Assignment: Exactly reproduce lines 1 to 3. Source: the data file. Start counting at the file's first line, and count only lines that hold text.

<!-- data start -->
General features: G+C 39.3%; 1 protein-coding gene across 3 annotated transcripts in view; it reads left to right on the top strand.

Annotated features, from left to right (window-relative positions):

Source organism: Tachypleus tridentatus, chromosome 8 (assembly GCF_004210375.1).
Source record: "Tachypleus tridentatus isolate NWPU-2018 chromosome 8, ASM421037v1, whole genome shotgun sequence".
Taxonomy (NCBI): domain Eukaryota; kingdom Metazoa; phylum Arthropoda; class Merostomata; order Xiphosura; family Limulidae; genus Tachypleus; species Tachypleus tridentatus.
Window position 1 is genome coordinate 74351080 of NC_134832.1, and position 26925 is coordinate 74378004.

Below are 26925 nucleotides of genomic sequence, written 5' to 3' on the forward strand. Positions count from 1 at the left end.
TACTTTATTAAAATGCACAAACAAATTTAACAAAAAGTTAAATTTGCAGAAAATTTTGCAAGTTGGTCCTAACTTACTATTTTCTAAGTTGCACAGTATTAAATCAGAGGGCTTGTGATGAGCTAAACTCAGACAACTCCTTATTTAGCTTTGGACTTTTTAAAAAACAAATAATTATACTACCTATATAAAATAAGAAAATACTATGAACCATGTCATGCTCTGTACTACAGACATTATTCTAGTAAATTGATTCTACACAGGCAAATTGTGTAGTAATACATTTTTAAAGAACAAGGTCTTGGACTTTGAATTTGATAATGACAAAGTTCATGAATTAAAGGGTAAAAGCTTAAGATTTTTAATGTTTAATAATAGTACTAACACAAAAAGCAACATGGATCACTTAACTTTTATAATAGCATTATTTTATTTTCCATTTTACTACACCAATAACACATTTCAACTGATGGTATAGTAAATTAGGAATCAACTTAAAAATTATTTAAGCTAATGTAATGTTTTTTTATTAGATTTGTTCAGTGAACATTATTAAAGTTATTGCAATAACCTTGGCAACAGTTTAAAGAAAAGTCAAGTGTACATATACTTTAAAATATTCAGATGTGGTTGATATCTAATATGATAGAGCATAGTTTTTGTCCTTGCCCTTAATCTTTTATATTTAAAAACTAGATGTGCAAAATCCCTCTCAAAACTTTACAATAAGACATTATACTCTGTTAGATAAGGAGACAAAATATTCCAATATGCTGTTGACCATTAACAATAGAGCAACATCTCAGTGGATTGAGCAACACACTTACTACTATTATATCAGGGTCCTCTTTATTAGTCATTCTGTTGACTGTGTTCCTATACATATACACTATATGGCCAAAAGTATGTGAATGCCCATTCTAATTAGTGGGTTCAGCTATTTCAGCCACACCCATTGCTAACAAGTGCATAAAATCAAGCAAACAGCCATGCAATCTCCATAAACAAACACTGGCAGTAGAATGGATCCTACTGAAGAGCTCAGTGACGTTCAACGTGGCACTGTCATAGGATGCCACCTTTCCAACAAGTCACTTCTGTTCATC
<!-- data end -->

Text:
General features: G+C 39.3%; 1 protein-coding gene across 3 annotated transcripts in view; it reads left to right on the top strand.

Annotated features, from left to right (window-relative positions):

Source organism: Tachypleus tridentatus, chromosome 8 (assembly GCF_004210375.1).